The FCA has published a page on its website concerning its expectations of firms advising on pension transfers. The FCA states that it is aware that some firms have been advising on pension transfers or switches without considering the assets in which their client’s funds will be invested. The regulator is concerned that consumers receiving this advice are at risk of transferring into unsuitable investments or, worse, being scammed.
When discussing its expectations the FCA states that its rules set out what a firm must do in preparing and providing a transfer analysis. In particular, the rules in COBS 19.1.2R(1) require a comparison between the benefits likely (on reasonable assumptions) to be paid under a defined benefit scheme or other scheme with safeguarded benefits and the benefits afforded by a personal pension scheme, stakeholder scheme or other pension scheme with flexible benefits. The comparison should explain the rates of return that would have to be achieved to replicate the benefits being given up and should be illustrated on rates of return which take into account the likely expected returns of the assets in which the client’s funds will be invested. Unless the advice has taken into account the likely expected returns of the assets, as well as the associated risks and all costs and charges that will be borne by the client, it is unlikely that the advice will meet the regulator’s expectations.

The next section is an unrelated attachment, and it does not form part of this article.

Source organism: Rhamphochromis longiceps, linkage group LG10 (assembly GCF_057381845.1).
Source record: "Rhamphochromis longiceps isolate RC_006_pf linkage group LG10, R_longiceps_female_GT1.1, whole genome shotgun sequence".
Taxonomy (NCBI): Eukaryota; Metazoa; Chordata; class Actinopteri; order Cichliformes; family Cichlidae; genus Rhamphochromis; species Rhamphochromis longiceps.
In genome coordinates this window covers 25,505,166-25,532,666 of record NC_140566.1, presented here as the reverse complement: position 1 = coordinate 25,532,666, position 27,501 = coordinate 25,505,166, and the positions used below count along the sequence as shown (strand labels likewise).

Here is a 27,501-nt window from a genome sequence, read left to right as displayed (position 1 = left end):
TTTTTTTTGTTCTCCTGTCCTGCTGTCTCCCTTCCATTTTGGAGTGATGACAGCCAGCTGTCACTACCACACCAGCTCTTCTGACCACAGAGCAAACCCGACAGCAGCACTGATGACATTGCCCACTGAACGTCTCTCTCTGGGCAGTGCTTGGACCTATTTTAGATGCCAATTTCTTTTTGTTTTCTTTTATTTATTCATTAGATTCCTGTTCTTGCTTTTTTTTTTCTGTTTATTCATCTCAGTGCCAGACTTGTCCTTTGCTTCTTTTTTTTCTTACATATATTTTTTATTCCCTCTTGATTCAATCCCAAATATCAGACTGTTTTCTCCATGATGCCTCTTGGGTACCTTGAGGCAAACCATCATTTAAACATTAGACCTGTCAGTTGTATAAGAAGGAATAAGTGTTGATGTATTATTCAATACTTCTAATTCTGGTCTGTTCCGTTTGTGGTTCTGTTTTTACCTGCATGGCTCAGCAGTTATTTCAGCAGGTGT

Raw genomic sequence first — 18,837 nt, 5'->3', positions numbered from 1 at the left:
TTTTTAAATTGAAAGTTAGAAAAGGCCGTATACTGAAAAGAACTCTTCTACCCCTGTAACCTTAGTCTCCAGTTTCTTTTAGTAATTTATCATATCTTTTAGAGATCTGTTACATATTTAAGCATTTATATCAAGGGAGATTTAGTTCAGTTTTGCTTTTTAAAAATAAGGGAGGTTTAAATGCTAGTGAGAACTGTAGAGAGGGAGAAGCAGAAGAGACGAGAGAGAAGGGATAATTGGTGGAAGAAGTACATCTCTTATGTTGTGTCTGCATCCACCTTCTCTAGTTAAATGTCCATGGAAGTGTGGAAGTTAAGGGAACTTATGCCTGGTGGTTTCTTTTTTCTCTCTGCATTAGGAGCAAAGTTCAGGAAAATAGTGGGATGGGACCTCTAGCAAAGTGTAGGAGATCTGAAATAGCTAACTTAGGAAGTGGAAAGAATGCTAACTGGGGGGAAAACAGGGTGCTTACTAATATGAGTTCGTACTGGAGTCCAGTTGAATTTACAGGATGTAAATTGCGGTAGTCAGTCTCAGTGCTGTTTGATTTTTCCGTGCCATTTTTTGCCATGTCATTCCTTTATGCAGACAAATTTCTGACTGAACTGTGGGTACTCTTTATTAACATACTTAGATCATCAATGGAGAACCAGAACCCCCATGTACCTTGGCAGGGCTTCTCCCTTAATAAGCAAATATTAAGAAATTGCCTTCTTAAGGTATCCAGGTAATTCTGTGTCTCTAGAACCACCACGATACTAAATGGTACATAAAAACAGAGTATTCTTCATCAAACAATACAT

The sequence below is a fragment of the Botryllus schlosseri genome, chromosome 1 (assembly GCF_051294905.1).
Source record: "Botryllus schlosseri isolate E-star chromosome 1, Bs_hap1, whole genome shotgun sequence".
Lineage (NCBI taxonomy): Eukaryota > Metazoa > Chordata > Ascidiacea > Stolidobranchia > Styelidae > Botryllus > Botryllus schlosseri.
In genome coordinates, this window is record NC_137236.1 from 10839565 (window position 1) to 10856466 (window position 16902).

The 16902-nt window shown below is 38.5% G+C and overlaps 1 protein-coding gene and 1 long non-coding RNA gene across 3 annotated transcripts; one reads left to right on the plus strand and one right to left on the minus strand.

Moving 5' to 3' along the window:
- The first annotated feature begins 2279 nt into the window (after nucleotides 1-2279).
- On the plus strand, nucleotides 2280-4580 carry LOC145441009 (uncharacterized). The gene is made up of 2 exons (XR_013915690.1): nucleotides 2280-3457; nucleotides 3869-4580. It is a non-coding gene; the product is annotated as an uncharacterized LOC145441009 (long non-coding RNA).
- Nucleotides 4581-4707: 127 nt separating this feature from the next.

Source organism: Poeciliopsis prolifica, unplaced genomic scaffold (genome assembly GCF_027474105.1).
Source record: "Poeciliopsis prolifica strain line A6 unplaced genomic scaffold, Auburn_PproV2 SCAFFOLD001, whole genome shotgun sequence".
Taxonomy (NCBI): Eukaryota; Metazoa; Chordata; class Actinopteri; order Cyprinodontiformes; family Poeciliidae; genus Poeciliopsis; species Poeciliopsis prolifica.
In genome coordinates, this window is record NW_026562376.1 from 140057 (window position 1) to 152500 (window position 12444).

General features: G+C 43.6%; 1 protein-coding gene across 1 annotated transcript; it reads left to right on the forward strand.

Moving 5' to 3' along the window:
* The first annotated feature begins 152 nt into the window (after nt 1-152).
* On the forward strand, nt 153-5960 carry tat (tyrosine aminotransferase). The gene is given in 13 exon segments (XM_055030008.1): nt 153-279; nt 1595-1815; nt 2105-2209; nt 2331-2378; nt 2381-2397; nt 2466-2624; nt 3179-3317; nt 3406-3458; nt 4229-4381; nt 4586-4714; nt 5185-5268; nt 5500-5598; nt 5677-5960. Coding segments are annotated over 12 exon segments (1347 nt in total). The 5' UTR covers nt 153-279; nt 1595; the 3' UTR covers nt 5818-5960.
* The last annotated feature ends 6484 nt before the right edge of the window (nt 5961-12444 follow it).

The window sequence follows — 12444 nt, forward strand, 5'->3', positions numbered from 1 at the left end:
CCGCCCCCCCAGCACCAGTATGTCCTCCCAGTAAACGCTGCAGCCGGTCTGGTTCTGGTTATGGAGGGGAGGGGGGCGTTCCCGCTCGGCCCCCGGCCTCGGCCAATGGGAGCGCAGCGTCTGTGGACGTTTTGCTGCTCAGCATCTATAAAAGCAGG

The web page also briefly discusses:
- section 48 of the Pension Schemes Act 2015;
- recommendations based solely on critical yield;
- permission and responsibility for the advice;
- insistent clients;
- advice on pension transfers to overseas schemes;
- personal recommendations; and
- advice on pension switches.
View FCA explains expectations of firms on pension transfers, 24 January 2017